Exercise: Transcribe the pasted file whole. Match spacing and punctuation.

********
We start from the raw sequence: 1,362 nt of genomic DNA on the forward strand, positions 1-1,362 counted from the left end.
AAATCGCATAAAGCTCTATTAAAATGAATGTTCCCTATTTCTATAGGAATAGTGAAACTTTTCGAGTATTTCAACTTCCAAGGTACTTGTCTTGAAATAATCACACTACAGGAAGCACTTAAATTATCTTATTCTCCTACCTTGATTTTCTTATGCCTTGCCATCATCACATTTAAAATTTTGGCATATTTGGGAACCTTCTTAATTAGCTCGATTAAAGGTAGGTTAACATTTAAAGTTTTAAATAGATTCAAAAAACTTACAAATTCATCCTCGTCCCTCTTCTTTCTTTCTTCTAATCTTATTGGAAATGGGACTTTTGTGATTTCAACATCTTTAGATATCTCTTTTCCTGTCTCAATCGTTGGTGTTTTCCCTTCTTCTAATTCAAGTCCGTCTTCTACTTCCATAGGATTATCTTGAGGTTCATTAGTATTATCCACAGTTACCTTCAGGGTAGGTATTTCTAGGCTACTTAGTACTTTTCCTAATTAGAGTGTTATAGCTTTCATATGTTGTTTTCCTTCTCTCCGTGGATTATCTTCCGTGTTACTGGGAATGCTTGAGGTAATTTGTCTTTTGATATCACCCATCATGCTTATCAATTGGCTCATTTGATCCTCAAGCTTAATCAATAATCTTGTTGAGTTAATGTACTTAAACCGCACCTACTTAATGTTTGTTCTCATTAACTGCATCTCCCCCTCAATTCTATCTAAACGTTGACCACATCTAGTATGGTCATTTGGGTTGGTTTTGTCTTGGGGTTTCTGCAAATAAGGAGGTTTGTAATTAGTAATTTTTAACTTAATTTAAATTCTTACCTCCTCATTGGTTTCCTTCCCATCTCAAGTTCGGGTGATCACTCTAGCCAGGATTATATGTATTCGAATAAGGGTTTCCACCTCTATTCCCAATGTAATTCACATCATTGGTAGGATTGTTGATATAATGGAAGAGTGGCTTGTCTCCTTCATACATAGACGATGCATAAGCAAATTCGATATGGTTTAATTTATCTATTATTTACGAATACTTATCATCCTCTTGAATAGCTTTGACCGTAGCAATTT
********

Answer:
We start from the raw sequence: 1,362 nt of genomic DNA on the forward strand, positions 1-1,362 counted from the left end.
AAATCGCATAAAGCTCTATTAAAATGAATGTTCCCTATTTCTATAGGAATAGTGAAACTTTTCGAGTATTTCAACTTCCAAGGTACTTGTCTTGAAATAATCACACTACAGGAAGCACTTAAATTATCTTATTCTCCTACCTTGATTTTCTTATGCCTTGCCATCATCACATTTAAAATTTTGGCATATTTGGGAACCTTCTTAATTAGCTCGATTAAAGGTAGGTTAACATTTAAAGTTTTAAATAGATTCAAAAAACTTACAAATTCATCCTCGTCCCTCTTCTTTCTTTCTTCTAATCTTATTGGAAATGGGACTTTTGTGATTTCAACATCTTTAGATATCTCTTTTCCTGTCTCAATCGTTGGTGTTTTCCCTTCTTCTAATTCAAGTCCGTCTTCTACTTCCATAGGATTATCTTGAGGTTCATTAGTATTATCCACAGTTACCTTCAGGGTAGGTATTTCTAGGCTACTTAGTACTTTTCCTAATTAGAGTGTTATAGCTTTCATATGTTGTTTTCCTTCTCTCCGTGGATTATCTTCCGTGTTACTGGGAATGCTTGAGGTAATTTGTCTTTTGATATCACCCATCATGCTTATCAATTGGCTCATTTGATCCTCAAGCTTAATCAATAATCTTGTTGAGTTAATGTACTTAAACCGCACCTACTTAATGTTTGTTCTCATTAACTGCATCTCCCCCTCAATTCTATCTAAACGTTGACCACATCTAGTATGGTCATTTGGGTTGGTTTTGTCTTGGGGTTTCTGCAAATAAGGAGGTTTGTAATTAGTAATTTTTAACTTAATTTAAATTCTTACCTCCTCATTGGTTTCCTTCCCATCTCAAGTTCGGGTGATCACTCTAGCCAGGATTATATGTATTCGAATAAGGGTTTCCACCTCTATTCCCAATGTAATTCACATCATTGGTAGGATTGTTGATATAATGGAAGAGTGGCTTGTCTCCTTCATACATAGACGATGCATAAGCAAATTCGATATGGTTTAATTTATCTATTATTTACGAATACTTATCATCCTCTTGAATAGCTTTGACCGTAGCAATTT